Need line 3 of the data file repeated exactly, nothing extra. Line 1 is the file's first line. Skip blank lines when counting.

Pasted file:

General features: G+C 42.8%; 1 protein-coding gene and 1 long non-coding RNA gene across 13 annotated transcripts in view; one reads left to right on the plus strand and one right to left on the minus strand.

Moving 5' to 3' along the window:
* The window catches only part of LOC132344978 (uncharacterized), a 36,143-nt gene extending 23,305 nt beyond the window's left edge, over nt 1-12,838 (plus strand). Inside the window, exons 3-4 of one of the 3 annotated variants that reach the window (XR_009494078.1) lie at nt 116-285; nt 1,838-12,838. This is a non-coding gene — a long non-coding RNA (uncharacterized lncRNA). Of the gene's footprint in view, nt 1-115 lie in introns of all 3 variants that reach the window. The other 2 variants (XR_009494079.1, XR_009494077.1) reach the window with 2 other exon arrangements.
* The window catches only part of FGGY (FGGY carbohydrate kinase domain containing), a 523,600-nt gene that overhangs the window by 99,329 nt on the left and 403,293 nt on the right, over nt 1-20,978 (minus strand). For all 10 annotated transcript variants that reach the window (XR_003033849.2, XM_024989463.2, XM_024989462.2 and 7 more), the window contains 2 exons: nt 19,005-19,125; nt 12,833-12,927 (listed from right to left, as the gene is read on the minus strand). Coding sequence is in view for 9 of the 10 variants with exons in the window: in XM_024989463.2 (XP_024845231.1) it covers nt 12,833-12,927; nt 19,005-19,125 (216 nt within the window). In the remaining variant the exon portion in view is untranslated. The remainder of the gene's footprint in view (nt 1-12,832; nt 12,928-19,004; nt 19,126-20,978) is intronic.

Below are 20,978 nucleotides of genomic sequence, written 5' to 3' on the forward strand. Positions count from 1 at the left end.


* The window catches only part of LOC132344978 (uncharacterized), a 36,143-nt gene extending 23,305 nt beyond the window's left edge, over nt 1-12,838 (plus strand). Inside the window, exons 3-4 of one of the 3 annotated variants that reach the window (XR_009494078.1) lie at nt 116-285; nt 1,838-12,838. This is a non-coding gene — a long non-coding RNA (uncharacterized lncRNA). Of the gene's footprint in view, nt 1-115 lie in introns of all 3 variants that reach the window. The other 2 variants (XR_009494079.1, XR_009494077.1) reach the window with 2 other exon arrangements.